Unusually cold weather kills more than 60 in eastern Asia

Unusually cold weather in eastern Asia has been blamed for more than 60 deaths, disrupting transportation and bringing the first snow to a subtropical city in southern China in almost 50 years.

Temperatures in Taiwan’s capital Taipei plunged to a 16-year low of 4C (39F), killing 57 mostly elderly people.

Most homes in subtropical Taiwan lack central heating and the cold caused heart trouble and shortness of breath for many of the victims, a city official said.

Normally, temperatures in Taipei hover around 16C (60F) in January, according to Taiwan’s Central Weather Bureau.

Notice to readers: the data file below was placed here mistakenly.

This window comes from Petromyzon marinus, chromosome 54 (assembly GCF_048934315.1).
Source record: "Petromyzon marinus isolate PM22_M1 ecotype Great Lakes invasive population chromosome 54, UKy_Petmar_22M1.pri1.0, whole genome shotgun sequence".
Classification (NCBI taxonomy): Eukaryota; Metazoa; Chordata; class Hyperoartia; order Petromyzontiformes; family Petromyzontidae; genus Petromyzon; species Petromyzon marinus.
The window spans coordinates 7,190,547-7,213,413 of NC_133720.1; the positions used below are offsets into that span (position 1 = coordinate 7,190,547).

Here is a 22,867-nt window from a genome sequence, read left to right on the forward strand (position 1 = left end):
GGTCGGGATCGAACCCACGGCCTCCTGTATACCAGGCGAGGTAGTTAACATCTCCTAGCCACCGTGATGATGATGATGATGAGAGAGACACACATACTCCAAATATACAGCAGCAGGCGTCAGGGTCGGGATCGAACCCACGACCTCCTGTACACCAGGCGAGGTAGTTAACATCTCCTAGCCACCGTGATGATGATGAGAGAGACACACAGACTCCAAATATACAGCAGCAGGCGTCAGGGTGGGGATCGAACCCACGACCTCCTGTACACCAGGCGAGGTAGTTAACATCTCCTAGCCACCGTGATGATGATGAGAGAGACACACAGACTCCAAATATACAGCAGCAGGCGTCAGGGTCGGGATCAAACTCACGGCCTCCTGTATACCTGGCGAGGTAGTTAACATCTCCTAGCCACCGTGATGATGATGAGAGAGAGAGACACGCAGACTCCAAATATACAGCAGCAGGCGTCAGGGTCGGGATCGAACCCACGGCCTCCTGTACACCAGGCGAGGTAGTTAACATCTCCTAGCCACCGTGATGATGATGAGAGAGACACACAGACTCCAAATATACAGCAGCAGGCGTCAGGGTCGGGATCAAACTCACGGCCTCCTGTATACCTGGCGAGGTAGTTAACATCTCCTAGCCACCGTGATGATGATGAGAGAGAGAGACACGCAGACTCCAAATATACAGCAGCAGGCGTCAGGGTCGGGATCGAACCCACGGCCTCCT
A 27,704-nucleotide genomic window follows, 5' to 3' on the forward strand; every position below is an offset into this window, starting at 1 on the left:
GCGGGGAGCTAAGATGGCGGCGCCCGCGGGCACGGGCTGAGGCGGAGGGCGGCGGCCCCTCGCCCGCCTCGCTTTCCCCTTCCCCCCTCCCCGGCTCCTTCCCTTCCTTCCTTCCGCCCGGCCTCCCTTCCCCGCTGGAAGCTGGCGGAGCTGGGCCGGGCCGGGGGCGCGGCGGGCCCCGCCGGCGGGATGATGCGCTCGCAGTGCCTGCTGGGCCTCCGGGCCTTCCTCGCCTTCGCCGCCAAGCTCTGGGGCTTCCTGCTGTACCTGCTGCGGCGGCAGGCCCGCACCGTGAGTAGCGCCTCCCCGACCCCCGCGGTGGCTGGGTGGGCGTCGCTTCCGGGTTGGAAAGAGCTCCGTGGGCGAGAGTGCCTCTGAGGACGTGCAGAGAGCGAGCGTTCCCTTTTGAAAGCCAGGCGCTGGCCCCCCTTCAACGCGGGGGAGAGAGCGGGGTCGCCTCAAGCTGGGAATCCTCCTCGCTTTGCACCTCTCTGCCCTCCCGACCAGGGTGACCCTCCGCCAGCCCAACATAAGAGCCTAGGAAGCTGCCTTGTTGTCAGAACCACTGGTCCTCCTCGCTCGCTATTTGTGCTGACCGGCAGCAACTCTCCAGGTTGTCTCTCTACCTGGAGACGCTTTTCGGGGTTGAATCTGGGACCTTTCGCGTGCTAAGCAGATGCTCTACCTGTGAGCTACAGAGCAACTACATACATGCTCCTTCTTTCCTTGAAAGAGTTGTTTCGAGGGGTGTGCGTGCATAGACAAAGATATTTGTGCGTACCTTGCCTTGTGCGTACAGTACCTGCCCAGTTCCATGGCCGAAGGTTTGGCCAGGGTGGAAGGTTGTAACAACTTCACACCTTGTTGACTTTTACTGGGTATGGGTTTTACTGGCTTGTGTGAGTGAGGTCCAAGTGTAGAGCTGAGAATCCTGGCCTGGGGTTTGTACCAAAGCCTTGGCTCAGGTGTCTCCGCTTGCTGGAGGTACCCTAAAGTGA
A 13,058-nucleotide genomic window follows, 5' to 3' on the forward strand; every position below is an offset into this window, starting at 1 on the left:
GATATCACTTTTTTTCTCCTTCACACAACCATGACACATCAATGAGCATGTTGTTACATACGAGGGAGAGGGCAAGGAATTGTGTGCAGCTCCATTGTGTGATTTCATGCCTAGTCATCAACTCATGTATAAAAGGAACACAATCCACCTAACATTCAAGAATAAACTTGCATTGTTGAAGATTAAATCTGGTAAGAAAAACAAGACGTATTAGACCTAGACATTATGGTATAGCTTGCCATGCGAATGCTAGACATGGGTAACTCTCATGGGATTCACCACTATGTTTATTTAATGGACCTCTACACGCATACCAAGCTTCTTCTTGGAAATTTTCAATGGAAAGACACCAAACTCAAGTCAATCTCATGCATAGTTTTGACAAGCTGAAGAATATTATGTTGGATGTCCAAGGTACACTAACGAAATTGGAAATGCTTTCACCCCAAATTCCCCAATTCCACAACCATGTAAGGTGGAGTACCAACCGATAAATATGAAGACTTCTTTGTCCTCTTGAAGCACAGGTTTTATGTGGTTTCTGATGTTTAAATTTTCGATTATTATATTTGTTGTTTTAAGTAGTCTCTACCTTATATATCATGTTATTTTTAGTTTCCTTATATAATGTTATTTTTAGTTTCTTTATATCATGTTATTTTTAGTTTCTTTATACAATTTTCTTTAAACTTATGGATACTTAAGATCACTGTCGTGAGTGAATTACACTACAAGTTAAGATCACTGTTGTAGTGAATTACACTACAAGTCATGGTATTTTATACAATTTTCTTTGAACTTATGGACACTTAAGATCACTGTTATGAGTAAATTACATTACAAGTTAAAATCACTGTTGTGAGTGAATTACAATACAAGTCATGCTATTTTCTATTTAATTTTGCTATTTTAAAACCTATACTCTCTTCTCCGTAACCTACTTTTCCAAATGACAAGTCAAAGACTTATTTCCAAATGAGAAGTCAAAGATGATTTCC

The cold snap was blamed for the deaths of 40 people in Taipei, while neighbouring New Taipei City attributed an additional 17 deaths to the cold weather.

Strokes and hypothermia were among the causes of death in New Taipei City, officials said.

The cold front also left 9cm (3.5in) of snow on Taipei’s highest peak and stranded vehicles as people headed into the mountains to see the snow.

In central and western Japan, heavy snow left at least five people dead.

The heavy snow stranded motorists, delayed bullet train services and caused flight cancellations to and from the region.

Most parts of mainland China also experienced their coldest weather in decades over the weekend.


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